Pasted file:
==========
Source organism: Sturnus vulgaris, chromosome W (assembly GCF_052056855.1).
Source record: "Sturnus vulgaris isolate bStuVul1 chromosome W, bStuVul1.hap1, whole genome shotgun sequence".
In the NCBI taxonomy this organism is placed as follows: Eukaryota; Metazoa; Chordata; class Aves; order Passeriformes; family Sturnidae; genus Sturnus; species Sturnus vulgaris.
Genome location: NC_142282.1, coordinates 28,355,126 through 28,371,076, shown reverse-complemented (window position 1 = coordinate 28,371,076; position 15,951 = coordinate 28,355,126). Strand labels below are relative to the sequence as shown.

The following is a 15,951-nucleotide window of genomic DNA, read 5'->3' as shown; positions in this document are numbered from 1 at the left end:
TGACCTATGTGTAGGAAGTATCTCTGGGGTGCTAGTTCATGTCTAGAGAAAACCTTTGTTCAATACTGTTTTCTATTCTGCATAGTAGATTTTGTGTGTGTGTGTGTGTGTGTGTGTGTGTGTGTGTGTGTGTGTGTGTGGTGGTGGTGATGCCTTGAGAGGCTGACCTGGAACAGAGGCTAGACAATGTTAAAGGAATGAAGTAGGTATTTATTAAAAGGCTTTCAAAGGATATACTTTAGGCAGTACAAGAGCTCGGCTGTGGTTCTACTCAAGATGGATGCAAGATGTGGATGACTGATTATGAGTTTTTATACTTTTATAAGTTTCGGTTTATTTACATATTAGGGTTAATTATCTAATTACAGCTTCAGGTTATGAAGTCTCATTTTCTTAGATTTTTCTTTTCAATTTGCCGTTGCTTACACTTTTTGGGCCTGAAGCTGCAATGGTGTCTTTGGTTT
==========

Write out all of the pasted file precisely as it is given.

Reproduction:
Source organism: Sturnus vulgaris, chromosome W (assembly GCF_052056855.1).
Source record: "Sturnus vulgaris isolate bStuVul1 chromosome W, bStuVul1.hap1, whole genome shotgun sequence".
In the NCBI taxonomy this organism is placed as follows: Eukaryota; Metazoa; Chordata; class Aves; order Passeriformes; family Sturnidae; genus Sturnus; species Sturnus vulgaris.
Genome location: NC_142282.1, coordinates 28,355,126 through 28,371,076, shown reverse-complemented (window position 1 = coordinate 28,371,076; position 15,951 = coordinate 28,355,126). Strand labels below are relative to the sequence as shown.

The following is a 15,951-nucleotide window of genomic DNA, read 5'->3' as shown; positions in this document are numbered from 1 at the left end:
TGACCTATGTGTAGGAAGTATCTCTGGGGTGCTAGTTCATGTCTAGAGAAAACCTTTGTTCAATACTGTTTTCTATTCTGCATAGTAGATTTTGTGTGTGTGTGTGTGTGTGTGTGTGTGTGTGTGTGTGTGTGTGTGTGGTGGTGGTGATGCCTTGAGAGGCTGACCTGGAACAGAGGCTAGACAATGTTAAAGGAATGAAGTAGGTATTTATTAAAAGGCTTTCAAAGGATATACTTTAGGCAGTACAAGAGCTCGGCTGTGGTTCTACTCAAGATGGATGCAAGATGTGGATGACTGATTATGAGTTTTTATACTTTTATAAGTTTCGGTTTATTTACATATTAGGGTTAATTATCTAATTACAGCTTCAGGTTATGAAGTCTCATTTTCTTAGATTTTTCTTTTCAATTTGCCGTTGCTTACACTTTTTGGGCCTGAAGCTGCAATGGTGTCTTTGGTTT